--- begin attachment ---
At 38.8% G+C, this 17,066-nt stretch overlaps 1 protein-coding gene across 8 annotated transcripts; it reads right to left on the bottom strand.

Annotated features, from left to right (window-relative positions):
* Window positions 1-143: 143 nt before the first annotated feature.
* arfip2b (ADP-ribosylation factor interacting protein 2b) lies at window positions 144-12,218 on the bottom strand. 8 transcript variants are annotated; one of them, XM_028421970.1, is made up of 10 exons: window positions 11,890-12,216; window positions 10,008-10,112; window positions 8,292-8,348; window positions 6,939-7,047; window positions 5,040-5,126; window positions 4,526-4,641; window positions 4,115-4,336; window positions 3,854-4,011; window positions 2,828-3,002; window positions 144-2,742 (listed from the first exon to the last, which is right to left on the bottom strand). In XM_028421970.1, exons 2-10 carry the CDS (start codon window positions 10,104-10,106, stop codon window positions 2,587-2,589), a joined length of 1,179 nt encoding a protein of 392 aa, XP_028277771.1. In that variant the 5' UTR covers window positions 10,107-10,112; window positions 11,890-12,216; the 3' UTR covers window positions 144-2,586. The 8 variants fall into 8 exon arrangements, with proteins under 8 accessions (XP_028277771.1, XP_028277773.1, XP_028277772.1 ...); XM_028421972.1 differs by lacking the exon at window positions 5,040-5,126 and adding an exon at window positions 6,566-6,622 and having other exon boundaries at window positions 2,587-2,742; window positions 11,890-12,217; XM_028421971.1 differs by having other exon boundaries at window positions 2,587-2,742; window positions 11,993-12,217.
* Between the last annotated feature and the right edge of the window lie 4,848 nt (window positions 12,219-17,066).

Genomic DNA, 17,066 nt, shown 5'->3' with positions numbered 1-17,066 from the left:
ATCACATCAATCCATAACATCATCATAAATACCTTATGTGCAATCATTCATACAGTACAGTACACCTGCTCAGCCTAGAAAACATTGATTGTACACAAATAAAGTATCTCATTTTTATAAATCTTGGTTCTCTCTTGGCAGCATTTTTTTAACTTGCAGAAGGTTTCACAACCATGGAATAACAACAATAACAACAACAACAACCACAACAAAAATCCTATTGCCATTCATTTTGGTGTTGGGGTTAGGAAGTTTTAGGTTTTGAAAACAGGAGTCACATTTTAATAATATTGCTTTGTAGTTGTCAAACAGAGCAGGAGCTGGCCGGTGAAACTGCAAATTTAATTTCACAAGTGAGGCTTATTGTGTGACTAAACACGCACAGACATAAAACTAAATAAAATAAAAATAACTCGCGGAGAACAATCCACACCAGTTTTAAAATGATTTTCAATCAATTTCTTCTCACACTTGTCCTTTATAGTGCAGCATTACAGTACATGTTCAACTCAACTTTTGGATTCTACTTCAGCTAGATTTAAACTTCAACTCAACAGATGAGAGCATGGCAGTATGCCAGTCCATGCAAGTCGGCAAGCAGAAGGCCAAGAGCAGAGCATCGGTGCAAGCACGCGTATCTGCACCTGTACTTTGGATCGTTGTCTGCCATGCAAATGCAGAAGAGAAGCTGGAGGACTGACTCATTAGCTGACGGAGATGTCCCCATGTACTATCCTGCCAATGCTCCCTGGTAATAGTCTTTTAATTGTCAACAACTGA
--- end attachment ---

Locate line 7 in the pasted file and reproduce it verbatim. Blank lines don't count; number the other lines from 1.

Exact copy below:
ATCACATCAATCCATAACATCATCATAAATACCTTATGTGCAATCATTCATACAGTACAGTACACCTGCTCAGCCTAGAAAACATTGATTGTACACAAATAAAGTATCTCATTTTTATAAATCTTGGTTCTCTCTTGGCAGCATTTTTTTAACTTGCAGAAGGTTTCACAACCATGGAATAACAACAATAACAACAACAACAACCACAACAAAAATCCTATTGCCATTCATTTTGGTGTTGGGGTTAGGAAGTTTTAGGTTTTGAAAACAGGAGTCACATTTTAATAATATTGCTTTGTAGTTGTCAAACAGAGCAGGAGCTGGCCGGTGAAACTGCAAATTTAATTTCACAAGTGAGGCTTATTGTGTGACTAAACACGCACAGACATAAAACTAAATAAAATAAAAATAACTCGCGGAGAACAATCCACACCAGTTTTAAAATGATTTTCAATCAATTTCTTCTCACACTTGTCCTTTATAGTGCAGCATTACAGTACATGTTCAACTCAACTTTTGGATTCTACTTCAGCTAGATTTAAACTTCAACTCAACAGATGAGAGCATGGCAGTATGCCAGTCCATGCAAGTCGGCAAGCAGAAGGCCAAGAGCAGAGCATCGGTGCAAGCACGCGTATCTGCACCTGTACTTTGGATCGTTGTCTGCCATGCAAATGCAGAAGAGAAGCTGGAGGACTGACTCATTAGCTGACGGAGATGTCCCCATGTACTATCCTGCCAATGCTCCCTGGTAATAGTCTTTTAATTGTCAACAACTGA